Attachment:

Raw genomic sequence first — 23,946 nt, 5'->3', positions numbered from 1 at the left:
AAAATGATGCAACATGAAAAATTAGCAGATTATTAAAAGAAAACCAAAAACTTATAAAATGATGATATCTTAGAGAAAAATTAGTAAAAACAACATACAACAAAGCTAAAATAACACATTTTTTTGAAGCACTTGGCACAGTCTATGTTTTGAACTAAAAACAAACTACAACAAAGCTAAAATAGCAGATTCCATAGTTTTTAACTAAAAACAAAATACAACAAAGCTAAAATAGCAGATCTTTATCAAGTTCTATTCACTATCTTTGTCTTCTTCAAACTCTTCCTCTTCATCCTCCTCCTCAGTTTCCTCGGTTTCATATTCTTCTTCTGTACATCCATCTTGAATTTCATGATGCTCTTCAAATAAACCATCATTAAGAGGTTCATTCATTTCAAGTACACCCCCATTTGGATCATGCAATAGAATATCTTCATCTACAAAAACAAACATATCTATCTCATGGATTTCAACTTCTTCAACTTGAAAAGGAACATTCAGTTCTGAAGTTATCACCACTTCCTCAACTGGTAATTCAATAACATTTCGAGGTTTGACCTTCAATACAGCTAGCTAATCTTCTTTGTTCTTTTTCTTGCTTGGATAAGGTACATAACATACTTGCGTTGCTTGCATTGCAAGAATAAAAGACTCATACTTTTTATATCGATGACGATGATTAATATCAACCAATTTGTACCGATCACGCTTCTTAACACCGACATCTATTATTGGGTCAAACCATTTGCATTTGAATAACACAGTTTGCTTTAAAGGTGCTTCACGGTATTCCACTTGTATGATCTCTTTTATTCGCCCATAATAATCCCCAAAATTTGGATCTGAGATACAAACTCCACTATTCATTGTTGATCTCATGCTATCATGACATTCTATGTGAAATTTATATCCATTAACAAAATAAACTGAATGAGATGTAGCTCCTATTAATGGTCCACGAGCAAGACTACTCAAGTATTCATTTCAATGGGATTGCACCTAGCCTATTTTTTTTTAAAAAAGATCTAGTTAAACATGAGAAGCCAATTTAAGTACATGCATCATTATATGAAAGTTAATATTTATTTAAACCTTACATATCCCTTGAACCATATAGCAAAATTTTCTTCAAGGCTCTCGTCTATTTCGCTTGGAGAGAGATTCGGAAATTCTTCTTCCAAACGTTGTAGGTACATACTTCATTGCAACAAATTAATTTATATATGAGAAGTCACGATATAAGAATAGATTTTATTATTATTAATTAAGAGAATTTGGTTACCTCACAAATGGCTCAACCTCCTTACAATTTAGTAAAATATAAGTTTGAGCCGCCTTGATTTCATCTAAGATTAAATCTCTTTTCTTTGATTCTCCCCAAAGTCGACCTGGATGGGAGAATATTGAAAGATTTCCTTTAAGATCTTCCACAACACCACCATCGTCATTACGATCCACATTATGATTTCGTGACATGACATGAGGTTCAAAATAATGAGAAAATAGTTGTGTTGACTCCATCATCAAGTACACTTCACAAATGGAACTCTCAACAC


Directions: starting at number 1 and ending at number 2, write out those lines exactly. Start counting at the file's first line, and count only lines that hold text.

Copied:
Raw genomic sequence first — 23,946 nt, 5'->3', positions numbered from 1 at the left:
AAAATGATGCAACATGAAAAATTAGCAGATTATTAAAAGAAAACCAAAAACTTATAAAATGATGATATCTTAGAGAAAAATTAGTAAAAACAACATACAACAAAGCTAAAATAACACATTTTTTTGAAGCACTTGGCACAGTCTATGTTTTGAACTAAAAACAAACTACAACAAAGCTAAAATAGCAGATTCCATAGTTTTTAACTAAAAACAAAATACAACAAAGCTAAAATAGCAGATCTTTATCAAGTTCTATTCACTATCTTTGTCTTCTTCAAACTCTTCCTCTTCATCCTCCTCCTCAGTTTCCTCGGTTTCATATTCTTCTTCTGTACATCCATCTTGAATTTCATGATGCTCTTCAAATAAACCATCATTAAGAGGTTCATTCATTTCAAGTACACCCCCATTTGGATCATGCAATAGAATATCTTCATCTACAAAAACAAACATATCTATCTCATGGATTTCAACTTCTTCAACTTGAAAAGGAACATTCAGTTCTGAAGTTATCACCACTTCCTCAACTGGTAATTCAATAACATTTCGAGGTTTGACCTTCAATACAGCTAGCTAATCTTCTTTGTTCTTTTTCTTGCTTGGATAAGGTACATAACATACTTGCGTTGCTTGCATTGCAAGAATAAAAGACTCATACTTTTTATATCGATGACGATGATTAATATCAACCAATTTGTACCGATCACGCTTCTTAACACCGACATCTATTATTGGGTCAAACCATTTGCATTTGAATAACACAGTTTGCTTTAAAGGTGCTTCACGGTATTCCACTTGTATGATCTCTTTTATTCGCCCATAATAATCCCCAAAATTTGGATCTGAGATACAAACTCCACTATTCATTGTTGATCTCATGCTATCATGACATTCTATGTGAAATTTATATCCATTAACAAAATAAACTGAATGAGATGTAGCTCCTATTAATGGTCCACGAGCAAGACTACTCAAGTATTCATTTCAATGGGATTGCACCTAGCCTATTTTTTTTTAAAAAAGATCTAGTTAAACATGAGAAGCCAATTTAAGTACATGCATCATTATATGAAAGTTAATATTTATTTAAACCTTACATATCCCTTGAACCATATAGCAAAATTTTCTTCAAGGCTCTCGTCTATTTCGCTTGGAGAGAGATTCGGAAATTCTTCTTCCAAACGTTGTAGGTACATACTTCATTGCAACAAATTAATTTATATATGAGAAGTCACGATATAAGAATAGATTTTATTATTATTAATTAAGAGAATTTGGTTACCTCACAAATGGCTCAACCTCCTTACAATTTAGTAAAATATAAGTTTGAGCCGCCTTGATTTCATCTAAGATTAAATCTCTTTTCTTTGATTCTCCCCAAAGTCGACCTGGATGGGAGAATATTGAAAGATTTCCTTTAAGATCTTCCACAACACCACCATCGTCATTACGATCCACATTATGATTTCGTGACATGACATGAGGTTCAAAATAATGAGAAAATAGTTGTGTTGACTCCATCATCAAGTACACTTCACAAATGGAACTCTCAACAC